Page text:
Abortion has been legal for 47 years, but films and TV habitually skirt the issue. Two new projects propose a new subgenre: the abortion road trip.
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A girl walks into an abortion clinic…
Okay, that’s never going to be the start of a joke. But the subject is not often depicted realistically in popular entertainment, either. Often, the girl or woman intent on terminating her pregnancy will have a sudden change of heart (Juno, Sex and the City, Dawson’s Creek, Felicity, Beverly Hills, 90210, Melrose Place). Or there will be a convenient miscarriage (Party of Five, Citizen Ruth) or an ectopic pregnancy (Grey’s Anatomy). Or maybe she’ll belatedly get her period, because the pregnancy was a false alarm (Girls). She might not even make it to the clinic at all (getting kidnapped on the way, as in Sons of Anarchy). Or upon leaving the clinic, she could be killed by a psychopath (Black Christmas, Sacrifice) or die in a car crash (Jack & Bobby). Even if she escapes all these unhappy things, she’s likely to be traumatized. In fact, her doctor may be traumatized, too (Everwood).
“There is a moment in our book where a character thinks she’s miscarried and she’s excited about it,” says Unpregnant co-author and screenwriter Ted Caplan. “She hasn’t miscarried, though – and that is purposely a reference to this trope. We’re subverting that trope.”
The best stories in the unwanted-pregnancy tradition have always been period pieces set in times when and places where abortion was illegal: Dirty Dancing, Cider House Rules, 4 Months, 3 Weeks and 2 Days (which takes place in Romania during Nicolae Ceausescu’s reign). It has always been easier to demonstrate the need for safe and legal abortion in period narratives, in which characters might die without one, and in supernatural stories where the fetus is obviously alien or evil (Prometheus, The Magicians). But in post-Roe v. Wade present-day, when abortion is legal, TV and film characters play it safe. They often have a hard time choosing abortion—they don’t want a child until suddenly they do.
Of the exceptions to the usual rules, Caplan says, “I give Fast Times at Ridgemont High a gold star for presenting abortion as an option. But not that many movies dealt with it directly. And if they did, it was, ‘Will she? Won’t she?’ That’s always the focus.”
“It was always a fraught decision that opened the doors to people proposing waiting laws,” says Caplan’s Unpregnant co-author and -screenwriter Jenni Hendriks. “They’d be like, ‘See? This is a big decision. Wait three days.’”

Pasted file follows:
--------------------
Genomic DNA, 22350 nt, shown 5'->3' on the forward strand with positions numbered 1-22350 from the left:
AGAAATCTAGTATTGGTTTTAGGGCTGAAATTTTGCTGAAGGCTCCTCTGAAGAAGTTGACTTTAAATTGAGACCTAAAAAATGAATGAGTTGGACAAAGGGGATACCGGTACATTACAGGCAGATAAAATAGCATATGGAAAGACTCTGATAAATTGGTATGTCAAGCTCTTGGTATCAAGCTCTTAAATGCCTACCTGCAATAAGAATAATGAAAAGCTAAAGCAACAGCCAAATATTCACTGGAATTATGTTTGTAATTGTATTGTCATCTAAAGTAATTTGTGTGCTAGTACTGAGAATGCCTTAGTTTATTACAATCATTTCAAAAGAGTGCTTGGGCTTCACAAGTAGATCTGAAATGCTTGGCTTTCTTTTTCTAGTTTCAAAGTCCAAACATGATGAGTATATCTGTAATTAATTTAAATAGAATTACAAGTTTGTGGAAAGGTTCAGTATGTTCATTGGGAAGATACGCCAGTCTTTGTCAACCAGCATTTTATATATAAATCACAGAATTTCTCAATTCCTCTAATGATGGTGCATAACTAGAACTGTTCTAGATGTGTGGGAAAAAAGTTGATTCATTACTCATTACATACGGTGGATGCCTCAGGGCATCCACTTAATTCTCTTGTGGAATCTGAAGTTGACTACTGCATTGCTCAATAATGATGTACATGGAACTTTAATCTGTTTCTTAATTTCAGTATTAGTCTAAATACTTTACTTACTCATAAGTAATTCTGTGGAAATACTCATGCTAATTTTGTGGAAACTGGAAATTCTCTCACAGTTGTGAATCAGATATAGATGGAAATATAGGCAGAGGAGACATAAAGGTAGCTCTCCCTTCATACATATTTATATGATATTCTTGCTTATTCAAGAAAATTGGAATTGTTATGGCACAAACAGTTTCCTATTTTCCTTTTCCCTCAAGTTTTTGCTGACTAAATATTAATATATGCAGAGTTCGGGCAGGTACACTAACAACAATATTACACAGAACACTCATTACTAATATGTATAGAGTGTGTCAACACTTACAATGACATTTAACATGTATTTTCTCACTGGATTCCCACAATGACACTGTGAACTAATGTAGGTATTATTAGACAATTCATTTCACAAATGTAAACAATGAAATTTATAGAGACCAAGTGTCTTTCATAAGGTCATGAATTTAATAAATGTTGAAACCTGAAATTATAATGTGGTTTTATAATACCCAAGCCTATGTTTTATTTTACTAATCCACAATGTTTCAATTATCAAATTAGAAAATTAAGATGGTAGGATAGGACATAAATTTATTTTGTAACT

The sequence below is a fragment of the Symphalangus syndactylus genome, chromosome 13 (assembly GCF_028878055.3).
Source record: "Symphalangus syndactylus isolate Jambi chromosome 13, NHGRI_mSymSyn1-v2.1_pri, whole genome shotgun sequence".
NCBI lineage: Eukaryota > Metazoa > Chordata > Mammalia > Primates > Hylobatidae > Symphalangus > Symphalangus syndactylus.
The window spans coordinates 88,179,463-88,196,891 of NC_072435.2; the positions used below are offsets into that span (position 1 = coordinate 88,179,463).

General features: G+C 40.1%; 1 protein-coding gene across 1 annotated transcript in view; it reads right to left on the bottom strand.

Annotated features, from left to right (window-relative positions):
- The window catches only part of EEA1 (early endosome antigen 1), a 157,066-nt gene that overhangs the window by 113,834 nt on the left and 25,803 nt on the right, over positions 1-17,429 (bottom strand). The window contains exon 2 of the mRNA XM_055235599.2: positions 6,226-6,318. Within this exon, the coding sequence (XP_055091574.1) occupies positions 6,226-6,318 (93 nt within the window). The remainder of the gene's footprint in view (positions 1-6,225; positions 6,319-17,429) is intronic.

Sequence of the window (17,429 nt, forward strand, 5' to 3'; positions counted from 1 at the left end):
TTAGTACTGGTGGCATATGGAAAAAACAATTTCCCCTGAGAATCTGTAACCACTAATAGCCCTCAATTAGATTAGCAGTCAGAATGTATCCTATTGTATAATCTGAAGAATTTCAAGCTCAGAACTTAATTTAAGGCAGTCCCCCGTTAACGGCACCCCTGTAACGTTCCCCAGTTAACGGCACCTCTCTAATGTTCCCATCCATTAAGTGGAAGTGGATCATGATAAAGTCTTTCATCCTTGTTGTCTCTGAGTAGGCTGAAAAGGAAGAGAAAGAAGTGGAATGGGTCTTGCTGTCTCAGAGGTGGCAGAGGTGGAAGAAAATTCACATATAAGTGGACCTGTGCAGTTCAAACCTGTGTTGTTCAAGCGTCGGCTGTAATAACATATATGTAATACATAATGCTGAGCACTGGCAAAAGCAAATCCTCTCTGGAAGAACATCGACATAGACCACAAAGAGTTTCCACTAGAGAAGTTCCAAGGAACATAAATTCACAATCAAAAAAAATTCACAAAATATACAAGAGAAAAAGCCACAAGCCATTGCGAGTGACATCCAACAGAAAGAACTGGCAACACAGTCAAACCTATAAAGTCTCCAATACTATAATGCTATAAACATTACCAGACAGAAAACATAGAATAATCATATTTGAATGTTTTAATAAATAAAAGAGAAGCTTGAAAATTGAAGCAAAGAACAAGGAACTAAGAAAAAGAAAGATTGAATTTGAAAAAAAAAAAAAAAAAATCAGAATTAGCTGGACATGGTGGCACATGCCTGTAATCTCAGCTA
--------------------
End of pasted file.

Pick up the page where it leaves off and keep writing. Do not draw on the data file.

As more legal barriers come into play, we’re seeing a culture shift — characters spend less time waffling about an abortion, unable to even say the word (“schmaschmortion” was the term used in Knocked Up) and more time making a clear and unequivocal choice to go to the nearest clinic. (“Let’s go get the abobo,” as they said on You’re the Worst.) The Unpregnant authors joke that they belong to a new genre – the abortion road trip. “Abortion Road Trip” also happens to be the title of a recent play. And a new movie along those lines is now available as a digital release (after being forced out of theaters by the coronavirus pandemic): the Sundance hit Never Rarely Sometimes Always. Never Rarely Sometimes Always is a quiet art film, while Unpregnant is a darkly comedic YA novel (now on its way to HBO Max). However, the two projects share some narrative DNA. Both focus on female friendship — specifically, the ride-or-die pal who becomes your abortion buddy, since someone needs to accompany you. And both stories are quite timely, exploring the effects of shifting state-by-state abortion laws. (As more and more states use coronavirus as an excuse to restrict access to abortion — Texas, Oklahoma, Iowa, Ohio, Alabama, Louisiana, Kentucky, Tennessee, Mississippi, West Virginia, the list keeps growing — the journey itself becomes ever more of a hurdle.)
“It was really my hope to put the audience in the shoes of a young woman who is encountering these structural obstacles that are preventing her from getting her basic reproductive rights,” says Never Rarely writer/director Eliza Hittman. “Women are now taking these long, expensive, distressing journeys to access reproductive care, and in some ways, they’re secret journeys.”
“At first, we wanted to shine a light on something that people weren’t talking about,” Caplan says. “Now it feels like a scream, an expression of frustration, a cathartic expression.”
For creators, these new narratives are rooted in the news.
Eight years ago, indie filmmaker Eliza Hittman read an article about Savita Halappanavar, an Indian dentist living in Ireland who was denied a lifesaving abortion. Halappanavar died from septic miscarriage, and her death led to the 2018 repeal of Ireland’s Eighth Amendment prohibiting abortion. Intrigued by this story, Hittman started learning more about the journeys that Irish women had to take to seek abortions in England (“Ireland’s Hidden Diaspora,” an oral history by Ann Rossiter, was particularly instructive). But deciding it would be easier to make a film stateside, she also began thinking about the rural American women who had to travel to urban areas for abortion access. However, she struggled to pitch a movie on this subject during the Obama years, and then became pregnant herself and shelved the idea. But then Donald Trump became president, and Hittman found herself reinvigorated by the Women’s March. Circling back to her subject, she completed the screenplay in late 2018.
Around the same time Hittman was learning about Savita Halappanavar, Jenni Hendriks heard a disturbing NPR report while stuck in L.A. traffic one day. The news was that a new restriction was being passed in South Dakota, where surgical abortion is illegal except to save the life of the mother and only one clinic provided the service. Now, a 72-hour waiting period was being added. (Planned Parenthood reps argued that this was too much, given that women were already driving great distances to the clinic, and the restriction posed logistical and financial hardships). “It got me thinking,” Hendriks says. “First of all, ‘That’s terrible.’ And then, ‘Who would you take on that journey?’” When she got home, she texted Caplan, her writing partner. “I know what our next project is,” she said. “An abortion road trip movie.”